So, what legal action can debt collectors take?
Debt collectors can’t legally lie to you, use abusive language, threaten violence or other illegal actions, or ignore their legal obligations regarding notices and processing of disputes. But, that doesn’t mean every unpleasant action by a debt collector violates the FDCPA. For example:
- Debt collectors can call you to ask you to pay your debt. However, they can’t call you repeatedly for the purpose of harassment or call you at work if they know your employer objects. And, if you properly notify them that you want them to stop contacting you, they must do so (with a few limited exceptions).
- Debt collectors can call other people to try to locate you. But, they can’t tell those people anything about your debt or the reason they’re calling. And, they can’t continue to make these calls to pressure you if they already know how to contact you.
- Debt collectors can tell you that they will transfer your file to their attorney for legal action, but only if they are actually going to do so. They aren’t allowed to threaten legal action they can’t or won’t take.
- Debt collectors can send you collection notices, but those notices must comply with the law. That means including required dispute information, providing accurate information about the debt, and not creating notices that have a misleading appearance, like the ones in the Yorba case.
If debt collectors are calling, keep a record of your contact with them. It’s a good idea to log the number the call came from, the name of the person you spoke with, the date and time of the call, and notes about what was said. You should do this even when the call is routine, since a complete record will likely be helpful if the debt collector escalates to violating the law. And, you may not always notice violations that an experienced FDCPA attorney would be able to identify.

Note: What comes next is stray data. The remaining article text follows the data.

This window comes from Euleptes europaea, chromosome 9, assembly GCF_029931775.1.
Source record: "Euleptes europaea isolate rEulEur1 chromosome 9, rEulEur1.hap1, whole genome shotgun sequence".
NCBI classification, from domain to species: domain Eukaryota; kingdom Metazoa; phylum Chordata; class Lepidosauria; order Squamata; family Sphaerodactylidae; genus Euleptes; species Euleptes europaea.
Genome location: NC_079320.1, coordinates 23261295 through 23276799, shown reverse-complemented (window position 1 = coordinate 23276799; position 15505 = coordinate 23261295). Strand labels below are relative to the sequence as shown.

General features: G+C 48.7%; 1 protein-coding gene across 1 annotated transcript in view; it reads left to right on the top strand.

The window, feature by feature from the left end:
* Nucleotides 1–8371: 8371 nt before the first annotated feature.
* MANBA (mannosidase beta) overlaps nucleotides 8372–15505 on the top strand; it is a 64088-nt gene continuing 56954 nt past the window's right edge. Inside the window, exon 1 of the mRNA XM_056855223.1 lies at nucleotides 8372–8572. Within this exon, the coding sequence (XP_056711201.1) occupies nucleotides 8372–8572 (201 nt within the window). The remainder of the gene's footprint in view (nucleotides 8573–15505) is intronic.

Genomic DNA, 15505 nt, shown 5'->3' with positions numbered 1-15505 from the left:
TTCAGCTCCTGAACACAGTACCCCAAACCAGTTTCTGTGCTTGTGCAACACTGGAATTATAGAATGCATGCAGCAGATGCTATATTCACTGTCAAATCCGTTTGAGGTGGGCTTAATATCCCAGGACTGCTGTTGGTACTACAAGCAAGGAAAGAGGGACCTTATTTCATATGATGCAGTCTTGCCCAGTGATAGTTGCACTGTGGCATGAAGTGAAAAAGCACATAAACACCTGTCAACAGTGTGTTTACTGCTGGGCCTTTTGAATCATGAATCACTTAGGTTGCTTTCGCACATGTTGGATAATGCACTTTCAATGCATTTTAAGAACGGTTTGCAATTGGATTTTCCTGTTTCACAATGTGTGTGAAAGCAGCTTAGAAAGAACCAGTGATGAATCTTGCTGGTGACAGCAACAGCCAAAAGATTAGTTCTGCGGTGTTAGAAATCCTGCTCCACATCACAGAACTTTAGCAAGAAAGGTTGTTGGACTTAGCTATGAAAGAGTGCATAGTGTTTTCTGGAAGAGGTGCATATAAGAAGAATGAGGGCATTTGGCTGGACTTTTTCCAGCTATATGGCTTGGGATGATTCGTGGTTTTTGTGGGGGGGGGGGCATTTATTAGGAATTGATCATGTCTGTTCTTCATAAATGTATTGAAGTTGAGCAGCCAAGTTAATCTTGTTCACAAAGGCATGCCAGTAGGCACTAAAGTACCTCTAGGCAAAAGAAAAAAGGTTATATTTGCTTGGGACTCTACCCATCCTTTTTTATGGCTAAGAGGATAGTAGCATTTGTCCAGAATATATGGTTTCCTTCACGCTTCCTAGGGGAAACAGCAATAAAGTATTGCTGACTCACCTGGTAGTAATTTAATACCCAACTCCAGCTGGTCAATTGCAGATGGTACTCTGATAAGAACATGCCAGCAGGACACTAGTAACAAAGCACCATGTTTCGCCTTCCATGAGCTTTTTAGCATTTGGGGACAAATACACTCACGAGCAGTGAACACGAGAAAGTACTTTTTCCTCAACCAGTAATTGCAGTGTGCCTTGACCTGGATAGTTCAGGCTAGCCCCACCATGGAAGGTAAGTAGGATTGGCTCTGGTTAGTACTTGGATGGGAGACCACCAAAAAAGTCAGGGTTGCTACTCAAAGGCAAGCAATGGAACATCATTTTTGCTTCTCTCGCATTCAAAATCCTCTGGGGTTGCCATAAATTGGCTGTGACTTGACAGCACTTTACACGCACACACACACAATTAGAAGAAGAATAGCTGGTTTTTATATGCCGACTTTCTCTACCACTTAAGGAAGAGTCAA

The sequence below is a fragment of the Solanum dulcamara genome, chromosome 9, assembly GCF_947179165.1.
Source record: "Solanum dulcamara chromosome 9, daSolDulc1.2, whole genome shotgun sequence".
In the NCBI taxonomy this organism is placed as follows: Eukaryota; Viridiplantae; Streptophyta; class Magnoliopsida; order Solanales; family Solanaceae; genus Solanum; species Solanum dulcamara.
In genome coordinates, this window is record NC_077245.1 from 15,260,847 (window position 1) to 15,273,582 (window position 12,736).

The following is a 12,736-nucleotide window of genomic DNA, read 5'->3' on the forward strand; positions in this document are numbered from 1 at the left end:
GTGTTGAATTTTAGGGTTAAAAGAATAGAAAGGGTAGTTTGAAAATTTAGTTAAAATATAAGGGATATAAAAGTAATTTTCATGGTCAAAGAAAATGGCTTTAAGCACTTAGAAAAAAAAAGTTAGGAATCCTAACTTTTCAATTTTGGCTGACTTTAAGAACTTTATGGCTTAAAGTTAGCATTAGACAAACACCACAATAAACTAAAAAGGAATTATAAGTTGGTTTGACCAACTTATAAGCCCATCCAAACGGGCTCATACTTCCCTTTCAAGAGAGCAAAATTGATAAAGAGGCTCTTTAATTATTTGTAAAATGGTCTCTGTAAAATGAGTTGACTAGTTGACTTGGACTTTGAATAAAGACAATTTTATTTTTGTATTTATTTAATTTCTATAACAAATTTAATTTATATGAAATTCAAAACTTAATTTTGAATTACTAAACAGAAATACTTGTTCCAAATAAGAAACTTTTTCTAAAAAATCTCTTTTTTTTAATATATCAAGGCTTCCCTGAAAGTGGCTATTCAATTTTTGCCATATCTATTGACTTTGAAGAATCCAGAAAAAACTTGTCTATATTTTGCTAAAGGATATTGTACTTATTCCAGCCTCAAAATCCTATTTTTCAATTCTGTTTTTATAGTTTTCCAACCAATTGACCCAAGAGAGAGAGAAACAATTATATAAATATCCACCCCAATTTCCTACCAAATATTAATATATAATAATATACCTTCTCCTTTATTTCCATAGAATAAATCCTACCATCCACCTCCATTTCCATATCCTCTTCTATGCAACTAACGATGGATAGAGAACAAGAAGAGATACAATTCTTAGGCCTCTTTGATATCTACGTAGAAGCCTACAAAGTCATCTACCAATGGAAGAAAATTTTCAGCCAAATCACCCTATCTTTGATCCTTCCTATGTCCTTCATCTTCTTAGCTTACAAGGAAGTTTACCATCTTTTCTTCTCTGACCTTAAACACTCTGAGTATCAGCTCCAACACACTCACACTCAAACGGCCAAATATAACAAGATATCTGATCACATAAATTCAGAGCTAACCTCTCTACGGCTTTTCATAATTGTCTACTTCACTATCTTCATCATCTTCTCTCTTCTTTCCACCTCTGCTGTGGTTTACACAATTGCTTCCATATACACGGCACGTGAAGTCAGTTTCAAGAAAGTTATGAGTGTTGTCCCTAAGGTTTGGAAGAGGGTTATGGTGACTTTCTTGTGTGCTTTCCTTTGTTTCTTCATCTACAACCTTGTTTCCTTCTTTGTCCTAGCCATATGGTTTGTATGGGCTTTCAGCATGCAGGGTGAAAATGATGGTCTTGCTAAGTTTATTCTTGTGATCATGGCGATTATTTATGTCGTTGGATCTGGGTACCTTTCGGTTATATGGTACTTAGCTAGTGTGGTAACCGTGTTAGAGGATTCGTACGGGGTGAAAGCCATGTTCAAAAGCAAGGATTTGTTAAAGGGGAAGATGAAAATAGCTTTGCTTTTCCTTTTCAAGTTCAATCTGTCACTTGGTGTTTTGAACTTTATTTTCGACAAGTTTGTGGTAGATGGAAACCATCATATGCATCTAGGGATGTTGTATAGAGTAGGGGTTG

If you believe that they have misled or mistreated you, speak to an experienced attorney about defending your rights under the FDCPA.
Ohio Debt Collection Laws: Protections from Debt Collectors
In addition to the protection the FDCPA provides against abusive practices, Ohio state law protects some of your assets from collection. If a debt collector wins a judgment against you, it can generally collect (with a court order) by garnishing your wages or bank accounts, seizing your property, or putting a lien on your home. However, they can’t take everything.
Debt collectors must leave 75% in pay each week alone, and more may be protected if your earnings are low. Unless your debt is to a federal agency, they also can’t take any government payments, such as Social Security, disability, or any state-administered benefits. They have to leave $4,450 in equity in your car. That means that if your car is worth $10,000 and you owe $7,000 on it, your equity is only $3,000 and debt collectors can’t seize the vehicle.
Using the same principles, Ohio law protects up to $161,375 of equity in your home. If you have more than $4,450 of equity in your car or $161,375 in your home, a debt collector may collect against those assets. But, the exempt amount is still yours. And, this is just a sampling of some of the most commonly-used exemptions. (Please note, these exemption amounts change regularly, so consult with an attorney for updated numbers.) R.C. § 2329.66